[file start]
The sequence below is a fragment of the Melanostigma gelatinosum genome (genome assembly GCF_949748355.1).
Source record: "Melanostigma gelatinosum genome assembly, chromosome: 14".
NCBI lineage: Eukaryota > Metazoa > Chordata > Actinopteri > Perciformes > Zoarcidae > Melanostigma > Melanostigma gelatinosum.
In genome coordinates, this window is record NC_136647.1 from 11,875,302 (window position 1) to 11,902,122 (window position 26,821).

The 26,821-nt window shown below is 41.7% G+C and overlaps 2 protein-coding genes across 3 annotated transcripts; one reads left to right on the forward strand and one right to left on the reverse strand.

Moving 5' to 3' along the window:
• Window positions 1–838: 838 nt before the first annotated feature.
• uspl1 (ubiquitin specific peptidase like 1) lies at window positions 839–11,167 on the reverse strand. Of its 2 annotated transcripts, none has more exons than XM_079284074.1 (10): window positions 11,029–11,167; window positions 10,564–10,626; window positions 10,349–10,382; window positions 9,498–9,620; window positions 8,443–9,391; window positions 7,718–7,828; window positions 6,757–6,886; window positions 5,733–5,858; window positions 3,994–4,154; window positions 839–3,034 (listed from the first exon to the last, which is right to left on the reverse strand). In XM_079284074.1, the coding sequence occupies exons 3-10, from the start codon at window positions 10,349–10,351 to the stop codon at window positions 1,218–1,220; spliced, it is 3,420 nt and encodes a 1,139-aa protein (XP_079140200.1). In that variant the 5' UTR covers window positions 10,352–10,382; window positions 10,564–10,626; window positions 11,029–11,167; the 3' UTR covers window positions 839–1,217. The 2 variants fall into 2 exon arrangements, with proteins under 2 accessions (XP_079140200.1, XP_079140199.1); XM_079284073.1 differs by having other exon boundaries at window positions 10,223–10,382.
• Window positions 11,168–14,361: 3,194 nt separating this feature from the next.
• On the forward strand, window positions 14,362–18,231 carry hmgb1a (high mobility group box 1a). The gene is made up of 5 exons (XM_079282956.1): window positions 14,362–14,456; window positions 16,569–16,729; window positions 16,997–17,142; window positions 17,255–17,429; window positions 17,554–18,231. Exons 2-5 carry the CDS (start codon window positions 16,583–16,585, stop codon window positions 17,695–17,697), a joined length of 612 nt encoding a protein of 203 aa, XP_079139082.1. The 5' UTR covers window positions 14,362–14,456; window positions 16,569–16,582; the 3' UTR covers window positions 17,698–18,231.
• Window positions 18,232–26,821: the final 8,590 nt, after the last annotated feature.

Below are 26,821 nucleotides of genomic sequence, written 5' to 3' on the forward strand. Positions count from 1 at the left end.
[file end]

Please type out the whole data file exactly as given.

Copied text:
The sequence below is a fragment of the Melanostigma gelatinosum genome (genome assembly GCF_949748355.1).
Source record: "Melanostigma gelatinosum genome assembly, chromosome: 14".
NCBI lineage: Eukaryota > Metazoa > Chordata > Actinopteri > Perciformes > Zoarcidae > Melanostigma > Melanostigma gelatinosum.
In genome coordinates, this window is record NC_136647.1 from 11,875,302 (window position 1) to 11,902,122 (window position 26,821).

The 26,821-nt window shown below is 41.7% G+C and overlaps 2 protein-coding genes across 3 annotated transcripts; one reads left to right on the forward strand and one right to left on the reverse strand.

Moving 5' to 3' along the window:
• Window positions 1–838: 838 nt before the first annotated feature.
• uspl1 (ubiquitin specific peptidase like 1) lies at window positions 839–11,167 on the reverse strand. Of its 2 annotated transcripts, none has more exons than XM_079284074.1 (10): window positions 11,029–11,167; window positions 10,564–10,626; window positions 10,349–10,382; window positions 9,498–9,620; window positions 8,443–9,391; window positions 7,718–7,828; window positions 6,757–6,886; window positions 5,733–5,858; window positions 3,994–4,154; window positions 839–3,034 (listed from the first exon to the last, which is right to left on the reverse strand). In XM_079284074.1, the coding sequence occupies exons 3-10, from the start codon at window positions 10,349–10,351 to the stop codon at window positions 1,218–1,220; spliced, it is 3,420 nt and encodes a 1,139-aa protein (XP_079140200.1). In that variant the 5' UTR covers window positions 10,352–10,382; window positions 10,564–10,626; window positions 11,029–11,167; the 3' UTR covers window positions 839–1,217. The 2 variants fall into 2 exon arrangements, with proteins under 2 accessions (XP_079140200.1, XP_079140199.1); XM_079284073.1 differs by having other exon boundaries at window positions 10,223–10,382.
• Window positions 11,168–14,361: 3,194 nt separating this feature from the next.
• On the forward strand, window positions 14,362–18,231 carry hmgb1a (high mobility group box 1a). The gene is made up of 5 exons (XM_079282956.1): window positions 14,362–14,456; window positions 16,569–16,729; window positions 16,997–17,142; window positions 17,255–17,429; window positions 17,554–18,231. Exons 2-5 carry the CDS (start codon window positions 16,583–16,585, stop codon window positions 17,695–17,697), a joined length of 612 nt encoding a protein of 203 aa, XP_079139082.1. The 5' UTR covers window positions 14,362–14,456; window positions 16,569–16,582; the 3' UTR covers window positions 17,698–18,231.
• Window positions 18,232–26,821: the final 8,590 nt, after the last annotated feature.

Below are 26,821 nucleotides of genomic sequence, written 5' to 3' on the forward strand. Positions count from 1 at the left end.